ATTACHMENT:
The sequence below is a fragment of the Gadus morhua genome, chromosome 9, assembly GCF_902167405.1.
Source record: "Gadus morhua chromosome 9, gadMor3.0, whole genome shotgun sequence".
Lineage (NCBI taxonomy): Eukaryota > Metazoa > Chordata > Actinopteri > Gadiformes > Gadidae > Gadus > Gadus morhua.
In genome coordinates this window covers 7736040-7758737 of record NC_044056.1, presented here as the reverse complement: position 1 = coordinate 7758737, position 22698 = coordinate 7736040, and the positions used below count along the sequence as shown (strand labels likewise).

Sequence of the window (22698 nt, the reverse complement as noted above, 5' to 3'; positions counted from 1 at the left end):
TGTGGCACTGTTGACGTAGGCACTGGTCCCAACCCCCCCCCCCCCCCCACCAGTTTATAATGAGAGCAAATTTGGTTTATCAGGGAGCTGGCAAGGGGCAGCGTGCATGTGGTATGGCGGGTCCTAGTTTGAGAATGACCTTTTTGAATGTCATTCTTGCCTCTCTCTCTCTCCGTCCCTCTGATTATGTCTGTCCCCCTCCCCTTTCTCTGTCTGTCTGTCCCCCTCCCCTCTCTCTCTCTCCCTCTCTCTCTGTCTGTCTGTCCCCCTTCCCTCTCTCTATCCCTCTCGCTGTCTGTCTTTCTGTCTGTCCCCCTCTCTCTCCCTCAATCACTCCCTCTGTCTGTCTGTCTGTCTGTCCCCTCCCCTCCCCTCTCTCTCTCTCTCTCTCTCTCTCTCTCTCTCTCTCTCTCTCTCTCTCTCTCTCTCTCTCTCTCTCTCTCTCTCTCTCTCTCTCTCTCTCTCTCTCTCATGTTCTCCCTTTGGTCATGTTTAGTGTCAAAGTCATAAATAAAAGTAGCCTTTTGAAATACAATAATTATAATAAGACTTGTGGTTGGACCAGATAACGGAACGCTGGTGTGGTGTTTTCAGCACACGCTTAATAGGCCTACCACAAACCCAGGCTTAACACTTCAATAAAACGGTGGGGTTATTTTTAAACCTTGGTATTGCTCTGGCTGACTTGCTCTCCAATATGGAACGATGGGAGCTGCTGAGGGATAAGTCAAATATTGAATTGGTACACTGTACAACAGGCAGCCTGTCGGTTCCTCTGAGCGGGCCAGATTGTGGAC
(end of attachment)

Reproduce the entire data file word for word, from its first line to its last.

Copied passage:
The sequence below is a fragment of the Gadus morhua genome, chromosome 9, assembly GCF_902167405.1.
Source record: "Gadus morhua chromosome 9, gadMor3.0, whole genome shotgun sequence".
Lineage (NCBI taxonomy): Eukaryota > Metazoa > Chordata > Actinopteri > Gadiformes > Gadidae > Gadus > Gadus morhua.
In genome coordinates this window covers 7736040-7758737 of record NC_044056.1, presented here as the reverse complement: position 1 = coordinate 7758737, position 22698 = coordinate 7736040, and the positions used below count along the sequence as shown (strand labels likewise).

Sequence of the window (22698 nt, the reverse complement as noted above, 5' to 3'; positions counted from 1 at the left end):
TGTGGCACTGTTGACGTAGGCACTGGTCCCAACCCCCCCCCCCCCCCCACCAGTTTATAATGAGAGCAAATTTGGTTTATCAGGGAGCTGGCAAGGGGCAGCGTGCATGTGGTATGGCGGGTCCTAGTTTGAGAATGACCTTTTTGAATGTCATTCTTGCCTCTCTCTCTCTCCGTCCCTCTGATTATGTCTGTCCCCCTCCCCTTTCTCTGTCTGTCTGTCCCCCTCCCCTCTCTCTCTCTCCCTCTCTCTCTGTCTGTCTGTCCCCCTTCCCTCTCTCTATCCCTCTCGCTGTCTGTCTTTCTGTCTGTCCCCCTCTCTCTCCCTCAATCACTCCCTCTGTCTGTCTGTCTGTCTGTCCCCTCCCCTCCCCTCTCTCTCTCTCTCTCTCTCTCTCTCTCTCTCTCTCTCTCTCTCTCTCTCTCTCTCTCTCTCTCTCTCTCTCTCTCTCTCTCTCTCTCTCTCTCTCTCATGTTCTCCCTTTGGTCATGTTTAGTGTCAAAGTCATAAATAAAAGTAGCCTTTTGAAATACAATAATTATAATAAGACTTGTGGTTGGACCAGATAACGGAACGCTGGTGTGGTGTTTTCAGCACACGCTTAATAGGCCTACCACAAACCCAGGCTTAACACTTCAATAAAACGGTGGGGTTATTTTTAAACCTTGGTATTGCTCTGGCTGACTTGCTCTCCAATATGGAACGATGGGAGCTGCTGAGGGATAAGTCAAATATTGAATTGGTACACTGTACAACAGGCAGCCTGTCGGTTCCTCTGAGCGGGCCAGATTGTGGAC